The barn’s design was chosen because it would represent the right time period for the estate.

“It is very typical of the types of barns that they had in New England,” Roach said. “It is also going to give an opportunity for the public to get closer to the sheep.”

Many visitors come to Gore Place hoping to get a look at the flock of Leicester Longwool sheep, but they often wander away from the fence where the public can view the animals. The new addition will change that.

“One of the ideas was that they would sometimes be housed in that barn and people would have the opportunity to walk down to the barn and be fairly close,” Roach said. “There will be a fence separating them from the barn for the safety of the animals, but they will be able to get up and see the animals when they are in the barn.”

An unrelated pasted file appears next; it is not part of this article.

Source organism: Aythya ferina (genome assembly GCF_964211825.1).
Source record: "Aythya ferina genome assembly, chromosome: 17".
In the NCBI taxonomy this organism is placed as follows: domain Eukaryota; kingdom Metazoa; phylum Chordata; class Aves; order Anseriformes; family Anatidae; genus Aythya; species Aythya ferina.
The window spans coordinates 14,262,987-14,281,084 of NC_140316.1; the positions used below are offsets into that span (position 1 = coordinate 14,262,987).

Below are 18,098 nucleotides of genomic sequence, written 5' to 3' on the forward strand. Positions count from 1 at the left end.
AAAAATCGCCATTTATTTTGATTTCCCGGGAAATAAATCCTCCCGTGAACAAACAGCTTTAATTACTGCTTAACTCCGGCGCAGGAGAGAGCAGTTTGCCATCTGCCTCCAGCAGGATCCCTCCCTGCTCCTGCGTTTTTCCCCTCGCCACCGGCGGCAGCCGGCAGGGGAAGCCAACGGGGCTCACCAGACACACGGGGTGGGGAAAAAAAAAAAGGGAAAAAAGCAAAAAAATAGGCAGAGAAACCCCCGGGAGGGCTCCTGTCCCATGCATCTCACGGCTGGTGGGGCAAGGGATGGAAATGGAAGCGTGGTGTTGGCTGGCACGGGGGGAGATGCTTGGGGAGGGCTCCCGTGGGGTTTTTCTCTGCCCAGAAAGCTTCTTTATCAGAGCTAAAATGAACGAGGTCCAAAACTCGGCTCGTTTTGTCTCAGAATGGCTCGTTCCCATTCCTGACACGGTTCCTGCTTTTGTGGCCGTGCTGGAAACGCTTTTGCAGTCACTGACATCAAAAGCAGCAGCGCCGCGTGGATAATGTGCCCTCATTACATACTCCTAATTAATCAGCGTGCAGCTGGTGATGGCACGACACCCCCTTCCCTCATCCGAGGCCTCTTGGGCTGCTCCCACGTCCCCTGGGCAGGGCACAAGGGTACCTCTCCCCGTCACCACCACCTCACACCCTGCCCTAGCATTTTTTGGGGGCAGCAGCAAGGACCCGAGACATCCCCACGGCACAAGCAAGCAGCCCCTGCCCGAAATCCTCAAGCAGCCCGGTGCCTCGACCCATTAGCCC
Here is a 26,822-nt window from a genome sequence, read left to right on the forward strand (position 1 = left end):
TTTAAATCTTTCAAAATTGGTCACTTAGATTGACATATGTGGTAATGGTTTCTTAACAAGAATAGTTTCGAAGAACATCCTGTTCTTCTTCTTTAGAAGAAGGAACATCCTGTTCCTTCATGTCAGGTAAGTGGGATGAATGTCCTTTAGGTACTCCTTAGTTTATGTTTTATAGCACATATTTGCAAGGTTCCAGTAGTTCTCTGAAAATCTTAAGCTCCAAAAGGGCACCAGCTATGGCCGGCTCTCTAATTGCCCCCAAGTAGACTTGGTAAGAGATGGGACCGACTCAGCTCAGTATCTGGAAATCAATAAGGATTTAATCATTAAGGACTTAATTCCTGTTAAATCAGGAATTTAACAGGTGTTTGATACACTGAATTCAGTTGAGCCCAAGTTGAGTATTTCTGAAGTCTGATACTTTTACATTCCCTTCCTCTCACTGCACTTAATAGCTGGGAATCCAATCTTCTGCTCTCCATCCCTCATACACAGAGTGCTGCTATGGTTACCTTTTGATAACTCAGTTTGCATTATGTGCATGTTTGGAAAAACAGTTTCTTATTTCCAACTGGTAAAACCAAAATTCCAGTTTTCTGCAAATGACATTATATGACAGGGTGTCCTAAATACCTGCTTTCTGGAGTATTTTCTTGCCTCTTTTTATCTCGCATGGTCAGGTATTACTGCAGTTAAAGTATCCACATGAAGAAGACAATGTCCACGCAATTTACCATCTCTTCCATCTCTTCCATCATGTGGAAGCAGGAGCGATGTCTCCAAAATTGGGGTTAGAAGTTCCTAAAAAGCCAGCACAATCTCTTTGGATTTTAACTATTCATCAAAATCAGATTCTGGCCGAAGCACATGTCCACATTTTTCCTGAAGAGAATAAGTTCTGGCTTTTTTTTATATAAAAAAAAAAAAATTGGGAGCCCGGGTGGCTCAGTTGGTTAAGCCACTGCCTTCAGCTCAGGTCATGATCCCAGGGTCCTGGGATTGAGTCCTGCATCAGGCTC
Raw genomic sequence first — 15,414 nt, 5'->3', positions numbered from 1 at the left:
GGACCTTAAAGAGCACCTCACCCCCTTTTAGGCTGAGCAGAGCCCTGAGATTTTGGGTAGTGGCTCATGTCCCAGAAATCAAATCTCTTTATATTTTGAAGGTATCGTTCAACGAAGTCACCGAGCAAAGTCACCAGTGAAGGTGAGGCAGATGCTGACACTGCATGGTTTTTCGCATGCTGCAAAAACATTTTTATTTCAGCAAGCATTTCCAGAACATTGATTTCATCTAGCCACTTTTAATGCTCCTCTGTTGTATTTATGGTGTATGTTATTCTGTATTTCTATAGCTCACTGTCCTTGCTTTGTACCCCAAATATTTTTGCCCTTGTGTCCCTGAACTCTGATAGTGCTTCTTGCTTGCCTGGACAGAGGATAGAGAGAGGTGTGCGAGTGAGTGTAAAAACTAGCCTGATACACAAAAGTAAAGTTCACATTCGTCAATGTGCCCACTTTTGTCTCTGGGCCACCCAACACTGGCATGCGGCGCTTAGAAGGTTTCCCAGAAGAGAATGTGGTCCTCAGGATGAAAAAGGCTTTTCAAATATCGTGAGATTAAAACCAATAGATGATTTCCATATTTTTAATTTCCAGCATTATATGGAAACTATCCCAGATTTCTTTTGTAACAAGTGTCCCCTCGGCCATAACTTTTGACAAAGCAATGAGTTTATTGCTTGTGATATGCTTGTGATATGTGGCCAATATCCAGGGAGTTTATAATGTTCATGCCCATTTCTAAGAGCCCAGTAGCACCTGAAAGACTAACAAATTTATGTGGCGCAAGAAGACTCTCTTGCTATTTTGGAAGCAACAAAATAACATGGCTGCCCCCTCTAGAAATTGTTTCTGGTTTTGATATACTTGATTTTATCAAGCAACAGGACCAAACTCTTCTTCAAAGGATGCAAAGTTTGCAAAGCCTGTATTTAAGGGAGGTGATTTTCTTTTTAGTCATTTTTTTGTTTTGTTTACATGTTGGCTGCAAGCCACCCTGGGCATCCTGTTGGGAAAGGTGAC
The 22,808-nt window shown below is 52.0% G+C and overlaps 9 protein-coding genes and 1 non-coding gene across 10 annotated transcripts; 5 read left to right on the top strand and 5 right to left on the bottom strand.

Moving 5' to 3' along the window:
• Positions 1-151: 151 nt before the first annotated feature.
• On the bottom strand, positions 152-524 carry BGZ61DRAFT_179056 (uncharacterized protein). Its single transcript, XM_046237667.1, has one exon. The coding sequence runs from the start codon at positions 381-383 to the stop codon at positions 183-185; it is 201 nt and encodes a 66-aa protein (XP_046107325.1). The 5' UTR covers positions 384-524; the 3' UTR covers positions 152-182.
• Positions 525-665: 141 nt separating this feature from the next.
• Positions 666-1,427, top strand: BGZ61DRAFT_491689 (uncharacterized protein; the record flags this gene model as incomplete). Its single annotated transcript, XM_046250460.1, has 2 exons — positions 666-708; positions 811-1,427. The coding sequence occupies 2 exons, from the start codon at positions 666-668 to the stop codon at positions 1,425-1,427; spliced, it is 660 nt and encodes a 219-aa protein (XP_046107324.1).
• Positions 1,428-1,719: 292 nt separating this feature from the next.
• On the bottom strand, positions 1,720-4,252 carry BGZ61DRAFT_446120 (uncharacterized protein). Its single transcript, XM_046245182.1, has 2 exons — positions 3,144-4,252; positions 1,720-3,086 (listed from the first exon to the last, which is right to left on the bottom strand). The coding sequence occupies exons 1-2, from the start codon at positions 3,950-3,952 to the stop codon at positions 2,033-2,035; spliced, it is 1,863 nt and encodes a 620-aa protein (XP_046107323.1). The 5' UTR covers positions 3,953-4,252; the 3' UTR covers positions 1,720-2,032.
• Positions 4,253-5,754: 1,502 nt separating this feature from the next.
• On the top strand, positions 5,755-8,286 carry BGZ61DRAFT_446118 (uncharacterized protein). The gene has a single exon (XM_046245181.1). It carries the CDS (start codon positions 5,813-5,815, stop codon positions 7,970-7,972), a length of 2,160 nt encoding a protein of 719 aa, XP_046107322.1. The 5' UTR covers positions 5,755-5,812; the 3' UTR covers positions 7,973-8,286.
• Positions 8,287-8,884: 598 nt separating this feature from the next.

Charlie Breitrose The only modern equipment used for the barn raising at Gore Place was a crane. The rest was put together with hand tools.

The barn, and another structure recently built, replaces modern buildings that used to be on the property, said Roach.

“The barns and the sheds were built at the time by students from Waltham High — from the shops,” Roach said. “They came out several of them were put together, several were temporary quonset hut-type structures, and it just didn’t tell the story of an early 19th Century farm,” Roach said. “We just wanted it to look more authentic.”